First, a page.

[0029] In the embodiment of FIG. 1, the customer 102 maintains a server 106 and a database 108. The database 108 in the present embodiment contains billing data relating to charges billed by the vendors 104 to the customer 102. The data includes billing exception records and billing exception response records, as described more fully below. The billing data is accessible by the customer 102 and, perhaps to a more limited extent, the vendors 104, via the server 106. The billing data, which is based on bills sent by the vendors 104 to the customer 102, may be loaded into the database 108 in a number of ways. For instance, a vendor 104 may provide the bill in an electronic file that is uploaded to the server 106, which loads the billing data from the electronic bill file into the database 108. Alternatively, the customer 102 may load the billing data into the billing verification system 100 from a bill received from a vendor 104. The vendor 104 may provide the bill in traditional hardcopy format, or it may provide the bill in an electronic bill file stored on a magnetic tape or other storage media. If the bill is provided in hardcopy format, a customer operator manually enters the billing data into the database 108. In the case of an electronic bill file, the billing data may be automatically transferred from the magnetic tape to the database 108.

[0030] Once the billing data is loaded into the database 108, the customer accesses the billing data via a workstation 110 that is connected to the server 106 via a distributed computer network 112, such as an intranet, local area network, or, preferably, the Internet. Alternatively, the customer workstation 110 may be connected directly to the server 106. Access to the server 106 preferably is controlled via an authentication and access control procedure. Through the workstation 110, the customer is able to review the billing data and generate exceptions, as described more fully below. Preferably, the server 106 generates a customer graphical user interface in the form of custom web pages that provide access to the billing data. These web pages are viewable by the customer via a browser application resident on the customer workstation 110. The server 106 also communicates with the customer accounts payable system 114, preferably via the internal distributed computer network 112.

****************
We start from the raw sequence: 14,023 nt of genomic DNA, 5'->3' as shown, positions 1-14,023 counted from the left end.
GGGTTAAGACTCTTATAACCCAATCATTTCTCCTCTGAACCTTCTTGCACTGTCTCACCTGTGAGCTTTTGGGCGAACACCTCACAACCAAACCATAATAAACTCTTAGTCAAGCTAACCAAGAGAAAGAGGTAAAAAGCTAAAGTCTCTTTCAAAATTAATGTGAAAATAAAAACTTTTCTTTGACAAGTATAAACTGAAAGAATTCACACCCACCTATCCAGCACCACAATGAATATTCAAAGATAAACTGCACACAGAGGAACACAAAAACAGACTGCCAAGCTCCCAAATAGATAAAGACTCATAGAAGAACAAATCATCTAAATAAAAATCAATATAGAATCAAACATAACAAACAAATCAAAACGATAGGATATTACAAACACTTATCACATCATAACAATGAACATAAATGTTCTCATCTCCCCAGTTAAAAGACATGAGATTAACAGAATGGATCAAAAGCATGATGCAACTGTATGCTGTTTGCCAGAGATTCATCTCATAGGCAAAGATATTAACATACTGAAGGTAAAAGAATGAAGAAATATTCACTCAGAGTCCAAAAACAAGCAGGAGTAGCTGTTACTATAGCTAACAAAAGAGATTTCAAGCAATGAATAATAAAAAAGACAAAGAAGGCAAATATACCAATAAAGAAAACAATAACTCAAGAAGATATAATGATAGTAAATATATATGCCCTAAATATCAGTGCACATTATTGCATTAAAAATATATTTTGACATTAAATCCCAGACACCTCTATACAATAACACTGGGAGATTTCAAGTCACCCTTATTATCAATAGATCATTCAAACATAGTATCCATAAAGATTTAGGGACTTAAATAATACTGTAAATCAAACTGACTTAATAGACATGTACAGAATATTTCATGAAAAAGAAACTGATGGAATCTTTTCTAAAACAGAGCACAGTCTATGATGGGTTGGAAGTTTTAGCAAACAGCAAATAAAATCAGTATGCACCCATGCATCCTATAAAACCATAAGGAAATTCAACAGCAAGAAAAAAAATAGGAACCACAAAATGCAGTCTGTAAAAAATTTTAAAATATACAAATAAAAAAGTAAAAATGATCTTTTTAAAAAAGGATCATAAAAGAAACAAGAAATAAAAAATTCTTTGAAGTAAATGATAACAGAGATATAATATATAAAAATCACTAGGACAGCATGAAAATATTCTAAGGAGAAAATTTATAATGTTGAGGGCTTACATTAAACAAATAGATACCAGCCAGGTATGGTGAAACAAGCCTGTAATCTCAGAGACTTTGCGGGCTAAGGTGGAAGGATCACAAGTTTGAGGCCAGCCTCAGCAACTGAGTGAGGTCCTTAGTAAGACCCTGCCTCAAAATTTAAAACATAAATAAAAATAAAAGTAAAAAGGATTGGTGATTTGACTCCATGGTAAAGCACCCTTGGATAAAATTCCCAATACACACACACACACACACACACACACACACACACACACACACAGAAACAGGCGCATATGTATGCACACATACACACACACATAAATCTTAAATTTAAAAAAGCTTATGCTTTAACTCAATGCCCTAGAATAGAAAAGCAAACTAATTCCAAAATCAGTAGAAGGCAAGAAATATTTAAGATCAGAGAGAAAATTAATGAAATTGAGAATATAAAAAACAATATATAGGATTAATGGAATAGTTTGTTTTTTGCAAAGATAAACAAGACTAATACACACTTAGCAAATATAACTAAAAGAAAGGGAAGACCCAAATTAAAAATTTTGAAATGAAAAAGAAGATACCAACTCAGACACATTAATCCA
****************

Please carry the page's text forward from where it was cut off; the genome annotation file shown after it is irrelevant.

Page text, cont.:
[0031] Although only one customer workstation 110 is shown in FIG. 1, the system 100 may be accessible to various customer representatives via a number of different workstations 110. For instance, if it is necessary or helpful for customer field representatives in remote locations to review the billing data, they may do so via customer workstations 110 connected to the server 106 via a distributed computer network 112, such as the Internet. In this way, various customer employees are provided convenient and efficient access to the billing data for purposes of expedited review.